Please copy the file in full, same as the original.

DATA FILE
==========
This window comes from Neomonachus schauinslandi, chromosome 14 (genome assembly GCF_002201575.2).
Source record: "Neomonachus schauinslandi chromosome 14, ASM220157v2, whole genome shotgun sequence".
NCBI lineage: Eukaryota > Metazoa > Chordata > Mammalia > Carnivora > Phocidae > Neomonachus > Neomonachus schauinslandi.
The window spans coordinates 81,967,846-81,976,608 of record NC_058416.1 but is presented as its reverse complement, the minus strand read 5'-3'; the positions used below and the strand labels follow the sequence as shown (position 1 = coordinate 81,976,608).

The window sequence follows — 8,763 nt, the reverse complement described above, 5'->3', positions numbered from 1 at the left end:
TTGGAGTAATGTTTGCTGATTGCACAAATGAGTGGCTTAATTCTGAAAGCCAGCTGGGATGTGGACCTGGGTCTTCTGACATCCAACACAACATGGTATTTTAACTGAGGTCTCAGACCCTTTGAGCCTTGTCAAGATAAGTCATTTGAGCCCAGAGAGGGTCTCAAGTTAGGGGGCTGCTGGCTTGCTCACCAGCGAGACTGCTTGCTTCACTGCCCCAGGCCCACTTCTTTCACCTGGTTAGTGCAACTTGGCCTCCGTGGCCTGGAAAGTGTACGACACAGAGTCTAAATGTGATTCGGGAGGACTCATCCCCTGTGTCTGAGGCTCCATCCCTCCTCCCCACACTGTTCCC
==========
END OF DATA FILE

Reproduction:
This window comes from Neomonachus schauinslandi, chromosome 14 (genome assembly GCF_002201575.2).
Source record: "Neomonachus schauinslandi chromosome 14, ASM220157v2, whole genome shotgun sequence".
NCBI lineage: Eukaryota > Metazoa > Chordata > Mammalia > Carnivora > Phocidae > Neomonachus > Neomonachus schauinslandi.
The window spans coordinates 81,967,846-81,976,608 of record NC_058416.1 but is presented as its reverse complement, the minus strand read 5'-3'; the positions used below and the strand labels follow the sequence as shown (position 1 = coordinate 81,976,608).

The window sequence follows — 8,763 nt, the reverse complement described above, 5'->3', positions numbered from 1 at the left end:
TTGGAGTAATGTTTGCTGATTGCACAAATGAGTGGCTTAATTCTGAAAGCCAGCTGGGATGTGGACCTGGGTCTTCTGACATCCAACACAACATGGTATTTTAACTGAGGTCTCAGACCCTTTGAGCCTTGTCAAGATAAGTCATTTGAGCCCAGAGAGGGTCTCAAGTTAGGGGGCTGCTGGCTTGCTCACCAGCGAGACTGCTTGCTTCACTGCCCCAGGCCCACTTCTTTCACCTGGTTAGTGCAACTTGGCCTCCGTGGCCTGGAAAGTGTACGACACAGAGTCTAAATGTGATTCGGGAGGACTCATCCCCTGTGTCTGAGGCTCCATCCCTCCTCCCCACACTGTTCCC